Good Reader is the best reader for any file in the iphone or the ipad. It also allows you to annotate (including making highlights and notes w/in the files.) It has lots of functions like cropping the files currently being viewed to fit the ipad or the iphone and best of all is it syncs with dropbox so you can access all your files in dropbox within goodreader and any updates you made in it is synchronized which is very useful when you’re working with other people.  Here’s the iphone and ipad versions.

3. To Do

To do is an application for making to do lists! Studying in law school takes a lot of time and maintaining a to do list will help in ensuring that those precious 24 hours don’t get wasted by unnecessary activities which are not part of your plan for the day. To do is the best app for the job and if you want to get those hours back, download the iphone and ipad versions now and start maintaining your to do list.

4. iA Writer

As the name shows, Writer is a simple no-nonsense note-taking app for the ipad. This can be very helpful in taking down notes during lecture and the customized virtual keyboard it has is so much more delightful to type with than the default one for the ipad. It also syncs with dropbox so that comes in handy. Try it now.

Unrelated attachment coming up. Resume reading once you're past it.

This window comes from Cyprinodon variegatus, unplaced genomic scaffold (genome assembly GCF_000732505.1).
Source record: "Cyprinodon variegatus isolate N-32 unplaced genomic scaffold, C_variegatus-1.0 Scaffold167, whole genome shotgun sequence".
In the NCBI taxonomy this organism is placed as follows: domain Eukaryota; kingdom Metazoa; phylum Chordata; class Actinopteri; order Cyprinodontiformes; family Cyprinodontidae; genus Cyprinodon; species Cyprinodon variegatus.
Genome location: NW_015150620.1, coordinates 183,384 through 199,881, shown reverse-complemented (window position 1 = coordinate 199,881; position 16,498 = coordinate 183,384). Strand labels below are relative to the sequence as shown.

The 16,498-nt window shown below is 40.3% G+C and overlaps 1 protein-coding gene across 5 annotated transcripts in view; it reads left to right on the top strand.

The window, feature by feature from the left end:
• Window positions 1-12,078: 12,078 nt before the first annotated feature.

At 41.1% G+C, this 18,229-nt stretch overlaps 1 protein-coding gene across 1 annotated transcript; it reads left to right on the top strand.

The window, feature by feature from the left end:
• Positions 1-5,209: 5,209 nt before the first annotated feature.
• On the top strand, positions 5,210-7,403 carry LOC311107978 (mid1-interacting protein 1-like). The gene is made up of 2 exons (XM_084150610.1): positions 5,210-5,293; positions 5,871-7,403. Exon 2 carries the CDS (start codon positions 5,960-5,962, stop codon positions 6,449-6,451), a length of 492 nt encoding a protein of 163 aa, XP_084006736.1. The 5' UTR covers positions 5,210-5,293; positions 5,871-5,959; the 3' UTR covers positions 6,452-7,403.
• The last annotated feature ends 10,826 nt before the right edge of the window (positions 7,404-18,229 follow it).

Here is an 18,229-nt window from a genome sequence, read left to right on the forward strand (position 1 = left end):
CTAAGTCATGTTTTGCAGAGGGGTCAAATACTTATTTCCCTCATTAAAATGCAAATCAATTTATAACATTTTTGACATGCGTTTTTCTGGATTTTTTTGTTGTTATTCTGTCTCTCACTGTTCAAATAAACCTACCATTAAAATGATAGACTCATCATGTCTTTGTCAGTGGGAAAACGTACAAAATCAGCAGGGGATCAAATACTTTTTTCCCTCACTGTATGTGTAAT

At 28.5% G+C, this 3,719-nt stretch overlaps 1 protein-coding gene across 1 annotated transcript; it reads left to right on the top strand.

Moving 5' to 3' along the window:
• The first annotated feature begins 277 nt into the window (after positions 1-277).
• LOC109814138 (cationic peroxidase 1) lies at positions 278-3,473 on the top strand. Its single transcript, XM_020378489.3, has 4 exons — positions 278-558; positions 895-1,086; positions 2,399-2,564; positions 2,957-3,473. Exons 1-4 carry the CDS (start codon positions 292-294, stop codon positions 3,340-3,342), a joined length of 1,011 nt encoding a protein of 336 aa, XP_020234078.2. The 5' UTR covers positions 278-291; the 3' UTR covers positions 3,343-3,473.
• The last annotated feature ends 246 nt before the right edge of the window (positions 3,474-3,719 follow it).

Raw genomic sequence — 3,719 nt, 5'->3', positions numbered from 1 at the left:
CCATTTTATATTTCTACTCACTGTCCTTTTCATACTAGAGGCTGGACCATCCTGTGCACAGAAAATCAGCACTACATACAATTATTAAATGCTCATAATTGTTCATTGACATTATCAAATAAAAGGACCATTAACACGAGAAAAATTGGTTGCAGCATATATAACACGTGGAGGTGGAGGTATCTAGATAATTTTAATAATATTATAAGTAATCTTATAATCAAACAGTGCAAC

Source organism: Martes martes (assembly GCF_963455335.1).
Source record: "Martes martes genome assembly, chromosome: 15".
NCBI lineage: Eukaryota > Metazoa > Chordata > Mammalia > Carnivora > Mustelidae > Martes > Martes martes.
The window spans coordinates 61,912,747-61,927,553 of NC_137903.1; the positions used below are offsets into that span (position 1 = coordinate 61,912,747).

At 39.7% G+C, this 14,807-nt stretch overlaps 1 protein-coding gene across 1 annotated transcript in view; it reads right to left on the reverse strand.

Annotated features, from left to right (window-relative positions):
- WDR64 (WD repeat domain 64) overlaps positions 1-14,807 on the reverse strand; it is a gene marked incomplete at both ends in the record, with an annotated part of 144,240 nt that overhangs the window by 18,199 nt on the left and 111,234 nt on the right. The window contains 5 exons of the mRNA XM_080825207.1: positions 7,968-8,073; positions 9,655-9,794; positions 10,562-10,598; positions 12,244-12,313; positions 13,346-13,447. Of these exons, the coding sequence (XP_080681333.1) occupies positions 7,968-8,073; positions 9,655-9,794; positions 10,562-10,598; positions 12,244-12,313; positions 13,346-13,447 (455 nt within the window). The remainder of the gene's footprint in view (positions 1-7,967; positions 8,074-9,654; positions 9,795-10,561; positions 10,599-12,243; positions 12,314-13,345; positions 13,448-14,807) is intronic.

5. Audio Memos

Audio is also very useful when conducting interviews or simply when recording lectures in class. It has a function which makes the volume of the recorded audio file louder and there are also various means of sharing and transferring of the recorded file. Just be sure to ask your Professors first prior to recording as there are some Professors who are not comfortable with the idea of a student recording their lectures. Download it here.

6. Angry Birds

All work and no play makes John a dull boy. So make sure that you place in some time in the day to give yourself some time to relax and unwind. Go and an play time in your to do list and play angry birds, one of the most addictive game in the iphone and the ipad. You can play it anytime you want so no need to worry as it won’t take much of your time like Role Playing Games and MMORPGs will.

That’s all for now. I’ll add on to the list later.

I’ve been collecting law reviewers from different sources since I started. I’ll try to post as much as possible the links here. Thanks to those who created the reviewers.